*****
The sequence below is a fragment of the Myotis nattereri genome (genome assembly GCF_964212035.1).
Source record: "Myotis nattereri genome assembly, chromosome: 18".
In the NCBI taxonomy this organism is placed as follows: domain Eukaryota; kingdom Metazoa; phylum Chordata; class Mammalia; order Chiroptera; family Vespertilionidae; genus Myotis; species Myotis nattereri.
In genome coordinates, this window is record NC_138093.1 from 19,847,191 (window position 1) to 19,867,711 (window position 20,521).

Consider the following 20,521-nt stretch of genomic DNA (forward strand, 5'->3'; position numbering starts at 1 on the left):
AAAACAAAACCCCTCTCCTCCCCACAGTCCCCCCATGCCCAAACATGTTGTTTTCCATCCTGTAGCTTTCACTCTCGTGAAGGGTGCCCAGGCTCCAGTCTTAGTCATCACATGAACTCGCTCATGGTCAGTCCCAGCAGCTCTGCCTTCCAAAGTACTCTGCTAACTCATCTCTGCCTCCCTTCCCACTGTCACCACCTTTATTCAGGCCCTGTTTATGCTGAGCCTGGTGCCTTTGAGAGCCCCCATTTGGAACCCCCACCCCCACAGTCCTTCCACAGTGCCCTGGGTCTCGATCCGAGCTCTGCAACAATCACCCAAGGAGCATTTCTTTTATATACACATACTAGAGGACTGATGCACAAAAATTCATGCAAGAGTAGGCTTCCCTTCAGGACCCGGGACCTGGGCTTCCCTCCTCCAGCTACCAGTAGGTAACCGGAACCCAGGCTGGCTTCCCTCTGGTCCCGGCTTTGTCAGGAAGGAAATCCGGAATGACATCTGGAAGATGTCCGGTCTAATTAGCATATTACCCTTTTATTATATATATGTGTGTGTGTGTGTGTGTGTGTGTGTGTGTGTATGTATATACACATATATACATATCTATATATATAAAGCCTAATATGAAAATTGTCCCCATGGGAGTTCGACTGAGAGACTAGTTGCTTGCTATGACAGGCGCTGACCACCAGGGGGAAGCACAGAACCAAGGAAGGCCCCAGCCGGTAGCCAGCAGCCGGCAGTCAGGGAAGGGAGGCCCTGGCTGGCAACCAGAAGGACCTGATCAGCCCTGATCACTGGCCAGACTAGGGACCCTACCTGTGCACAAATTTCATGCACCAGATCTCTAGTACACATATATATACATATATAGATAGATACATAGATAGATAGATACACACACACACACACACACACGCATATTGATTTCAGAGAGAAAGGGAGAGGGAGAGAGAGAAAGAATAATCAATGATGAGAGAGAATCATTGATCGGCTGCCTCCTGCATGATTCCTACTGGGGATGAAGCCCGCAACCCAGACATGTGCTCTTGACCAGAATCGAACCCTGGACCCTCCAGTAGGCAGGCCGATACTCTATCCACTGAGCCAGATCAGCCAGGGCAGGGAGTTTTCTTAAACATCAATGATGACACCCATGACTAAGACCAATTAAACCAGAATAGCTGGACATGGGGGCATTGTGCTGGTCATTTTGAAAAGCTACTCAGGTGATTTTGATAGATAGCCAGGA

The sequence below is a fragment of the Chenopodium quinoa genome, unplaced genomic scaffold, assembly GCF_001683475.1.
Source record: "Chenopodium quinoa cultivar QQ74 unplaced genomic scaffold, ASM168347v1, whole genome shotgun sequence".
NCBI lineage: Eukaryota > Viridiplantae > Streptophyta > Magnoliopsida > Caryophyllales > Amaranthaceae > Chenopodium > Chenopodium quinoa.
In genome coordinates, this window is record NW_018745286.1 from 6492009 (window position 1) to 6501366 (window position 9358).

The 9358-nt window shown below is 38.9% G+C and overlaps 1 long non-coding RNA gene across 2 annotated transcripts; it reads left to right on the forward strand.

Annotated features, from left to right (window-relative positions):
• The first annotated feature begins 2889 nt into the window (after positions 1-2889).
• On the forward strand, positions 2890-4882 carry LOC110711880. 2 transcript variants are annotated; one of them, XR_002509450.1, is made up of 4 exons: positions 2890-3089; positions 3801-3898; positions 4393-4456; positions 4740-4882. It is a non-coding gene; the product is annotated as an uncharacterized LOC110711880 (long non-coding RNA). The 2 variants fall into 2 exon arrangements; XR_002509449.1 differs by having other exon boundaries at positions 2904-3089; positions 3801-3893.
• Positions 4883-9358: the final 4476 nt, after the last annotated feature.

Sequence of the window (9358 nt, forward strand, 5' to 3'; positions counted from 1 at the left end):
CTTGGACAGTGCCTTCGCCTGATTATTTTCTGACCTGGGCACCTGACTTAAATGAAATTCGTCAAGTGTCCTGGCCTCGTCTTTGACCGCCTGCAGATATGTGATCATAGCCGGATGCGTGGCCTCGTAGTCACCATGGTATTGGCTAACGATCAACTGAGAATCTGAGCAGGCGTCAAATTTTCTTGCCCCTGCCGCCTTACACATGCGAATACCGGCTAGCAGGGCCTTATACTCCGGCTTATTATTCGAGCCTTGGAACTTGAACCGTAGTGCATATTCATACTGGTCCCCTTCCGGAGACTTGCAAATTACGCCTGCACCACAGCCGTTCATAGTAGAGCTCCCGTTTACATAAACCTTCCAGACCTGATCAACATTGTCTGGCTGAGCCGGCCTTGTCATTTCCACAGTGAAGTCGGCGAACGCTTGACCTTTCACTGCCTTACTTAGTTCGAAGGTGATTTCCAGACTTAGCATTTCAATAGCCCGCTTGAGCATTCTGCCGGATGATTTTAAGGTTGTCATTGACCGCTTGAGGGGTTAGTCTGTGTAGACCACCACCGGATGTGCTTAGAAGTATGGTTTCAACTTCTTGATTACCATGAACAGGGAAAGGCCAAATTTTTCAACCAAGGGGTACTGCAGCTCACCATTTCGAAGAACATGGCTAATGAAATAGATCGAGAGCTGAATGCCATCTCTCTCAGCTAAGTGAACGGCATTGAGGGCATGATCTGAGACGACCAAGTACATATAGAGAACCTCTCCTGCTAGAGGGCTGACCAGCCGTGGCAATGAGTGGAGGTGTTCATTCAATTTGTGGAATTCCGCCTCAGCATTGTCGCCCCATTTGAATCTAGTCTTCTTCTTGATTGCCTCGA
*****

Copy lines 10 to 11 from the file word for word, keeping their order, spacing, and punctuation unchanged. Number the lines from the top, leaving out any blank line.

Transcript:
In genome coordinates, this window is record NW_018745286.1 from 6492009 (window position 1) to 6501366 (window position 9358).

The 9358-nt window shown below is 38.9% G+C and overlaps 1 long non-coding RNA gene across 2 annotated transcripts; it reads left to right on the forward strand.